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RPES honored


Members of Rachel Patterson Elementary School’s Pandas for Pets Teachers Committee pose with Principal John Brantley. Shown, from left, front, Brantley, Julie McDonald and Keiana Quarker White; back, Amy Dean, Brian Stallworth, Lauren Beasley, Melissa Nichols, Katie Camp and Shaneise Ezell.

Chosen Bicentennial School of Excellence

News Staff Writer

When Rachel Patterson Elementary School was selected a year ago as one of 200 Bicentennial Schools in Alabama, the school was required to use its accompanying $2,000 grant to fund a community betterment project. That project, along with the successful implementation of it, has earned the school even higher accolades.
RPES was selected as one of 21 Alabama Bicentennial Schools of Excellence, based exclusively on the success of its Pandas for Pets partnership with the local animal shelter.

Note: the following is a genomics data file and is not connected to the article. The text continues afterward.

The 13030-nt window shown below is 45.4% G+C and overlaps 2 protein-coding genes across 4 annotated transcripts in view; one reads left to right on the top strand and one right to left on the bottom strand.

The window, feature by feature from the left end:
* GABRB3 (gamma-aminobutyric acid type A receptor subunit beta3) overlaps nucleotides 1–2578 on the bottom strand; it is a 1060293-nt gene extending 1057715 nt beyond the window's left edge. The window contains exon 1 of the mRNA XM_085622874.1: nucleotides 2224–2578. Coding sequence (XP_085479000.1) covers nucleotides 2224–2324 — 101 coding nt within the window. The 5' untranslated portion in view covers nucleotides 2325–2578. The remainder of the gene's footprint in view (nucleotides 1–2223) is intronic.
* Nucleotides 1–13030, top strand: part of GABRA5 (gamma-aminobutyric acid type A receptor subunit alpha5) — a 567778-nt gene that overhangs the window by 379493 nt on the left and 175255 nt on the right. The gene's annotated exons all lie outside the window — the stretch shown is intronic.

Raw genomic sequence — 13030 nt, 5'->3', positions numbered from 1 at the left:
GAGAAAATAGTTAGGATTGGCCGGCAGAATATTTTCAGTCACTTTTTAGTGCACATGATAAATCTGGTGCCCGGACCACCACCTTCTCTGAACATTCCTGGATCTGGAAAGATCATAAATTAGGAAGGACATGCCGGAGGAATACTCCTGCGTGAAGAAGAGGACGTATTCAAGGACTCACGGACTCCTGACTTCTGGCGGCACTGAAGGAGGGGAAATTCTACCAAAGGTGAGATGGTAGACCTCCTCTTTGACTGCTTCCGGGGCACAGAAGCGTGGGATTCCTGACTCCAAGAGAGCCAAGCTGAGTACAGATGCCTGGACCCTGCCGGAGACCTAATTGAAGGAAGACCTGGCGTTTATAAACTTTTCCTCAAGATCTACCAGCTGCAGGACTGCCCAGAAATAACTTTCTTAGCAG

School principal John Brantley, lead teacher Julie McDonald and Escambia County Superintendent of Education John Knott attended a Tuesday, September 3, ceremony at the Alabama Department of Archives and History, where RPES was recognized by Gov. Kay Ivey as one of the best among the 200 schools that received the initial grants.
The designation brought with it another grant — this one for $5,000 — as well as a Sylacauga marble sculpture created by famed Alabama sculptor Craigger Browne especially for the 21 honored schools, three from each of Alabama’s seven Congressional districts.
Gov. Ivey told representatives of the 21 schools that their projects represented the spirit of the bicentennial, as was intended when the initial grants were awarded.
“You are here today because you took that challenge to heart by thinking, learning and actively supporting projects devoted to the connection between your school and your community,” the governor said.
Brantley said the Pandas for Pets project, which focused on the provision of food, supplies and toys for animals housed at the Atmore / Poarch Creek Indians Animal Shelter, just “took off” when it was initiated.